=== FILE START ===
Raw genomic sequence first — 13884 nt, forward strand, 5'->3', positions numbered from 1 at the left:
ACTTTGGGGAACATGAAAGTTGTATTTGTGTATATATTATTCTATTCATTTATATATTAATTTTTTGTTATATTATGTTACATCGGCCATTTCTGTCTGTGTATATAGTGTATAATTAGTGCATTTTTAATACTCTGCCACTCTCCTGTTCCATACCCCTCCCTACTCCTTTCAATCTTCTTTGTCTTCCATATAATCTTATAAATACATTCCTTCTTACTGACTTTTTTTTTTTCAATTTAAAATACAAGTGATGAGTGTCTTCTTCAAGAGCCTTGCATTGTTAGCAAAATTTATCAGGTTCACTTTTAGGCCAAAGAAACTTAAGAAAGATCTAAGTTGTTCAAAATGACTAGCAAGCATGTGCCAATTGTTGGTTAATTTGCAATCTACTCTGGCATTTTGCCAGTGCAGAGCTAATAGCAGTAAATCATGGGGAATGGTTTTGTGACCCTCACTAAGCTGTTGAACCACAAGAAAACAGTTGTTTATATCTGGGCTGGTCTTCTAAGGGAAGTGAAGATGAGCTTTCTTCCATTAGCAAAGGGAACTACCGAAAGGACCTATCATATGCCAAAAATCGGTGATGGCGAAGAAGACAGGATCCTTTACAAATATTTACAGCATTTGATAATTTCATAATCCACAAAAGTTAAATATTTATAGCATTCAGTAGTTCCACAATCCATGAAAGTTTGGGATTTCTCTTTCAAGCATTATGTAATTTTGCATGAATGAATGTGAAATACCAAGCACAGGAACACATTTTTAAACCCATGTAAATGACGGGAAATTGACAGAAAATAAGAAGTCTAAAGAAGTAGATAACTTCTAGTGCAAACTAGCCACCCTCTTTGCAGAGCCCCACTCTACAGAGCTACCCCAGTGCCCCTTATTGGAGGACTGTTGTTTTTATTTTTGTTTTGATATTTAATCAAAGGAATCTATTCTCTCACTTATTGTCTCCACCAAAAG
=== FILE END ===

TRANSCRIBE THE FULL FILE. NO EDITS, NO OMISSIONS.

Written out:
Raw genomic sequence first — 13884 nt, forward strand, 5'->3', positions numbered from 1 at the left:
ACTTTGGGGAACATGAAAGTTGTATTTGTGTATATATTATTCTATTCATTTATATATTAATTTTTTGTTATATTATGTTACATCGGCCATTTCTGTCTGTGTATATAGTGTATAATTAGTGCATTTTTAATACTCTGCCACTCTCCTGTTCCATACCCCTCCCTACTCCTTTCAATCTTCTTTGTCTTCCATATAATCTTATAAATACATTCCTTCTTACTGACTTTTTTTTTTTCAATTTAAAATACAAGTGATGAGTGTCTTCTTCAAGAGCCTTGCATTGTTAGCAAAATTTATCAGGTTCACTTTTAGGCCAAAGAAACTTAAGAAAGATCTAAGTTGTTCAAAATGACTAGCAAGCATGTGCCAATTGTTGGTTAATTTGCAATCTACTCTGGCATTTTGCCAGTGCAGAGCTAATAGCAGTAAATCATGGGGAATGGTTTTGTGACCCTCACTAAGCTGTTGAACCACAAGAAAACAGTTGTTTATATCTGGGCTGGTCTTCTAAGGGAAGTGAAGATGAGCTTTCTTCCATTAGCAAAGGGAACTACCGAAAGGACCTATCATATGCCAAAAATCGGTGATGGCGAAGAAGACAGGATCCTTTACAAATATTTACAGCATTTGATAATTTCATAATCCACAAAAGTTAAATATTTATAGCATTCAGTAGTTCCACAATCCATGAAAGTTTGGGATTTCTCTTTCAAGCATTATGTAATTTTGCATGAATGAATGTGAAATACCAAGCACAGGAACACATTTTTAAACCCATGTAAATGACGGGAAATTGACAGAAAATAAGAAGTCTAAAGAAGTAGATAACTTCTAGTGCAAACTAGCCACCCTCTTTGCAGAGCCCCACTCTACAGAGCTACCCCAGTGCCCCTTATTGGAGGACTGTTGTTTTTATTTTTGTTTTGATATTTAATCAAAGGAATCTATTCTCTCACTTATTGTCTCCACCAAAAG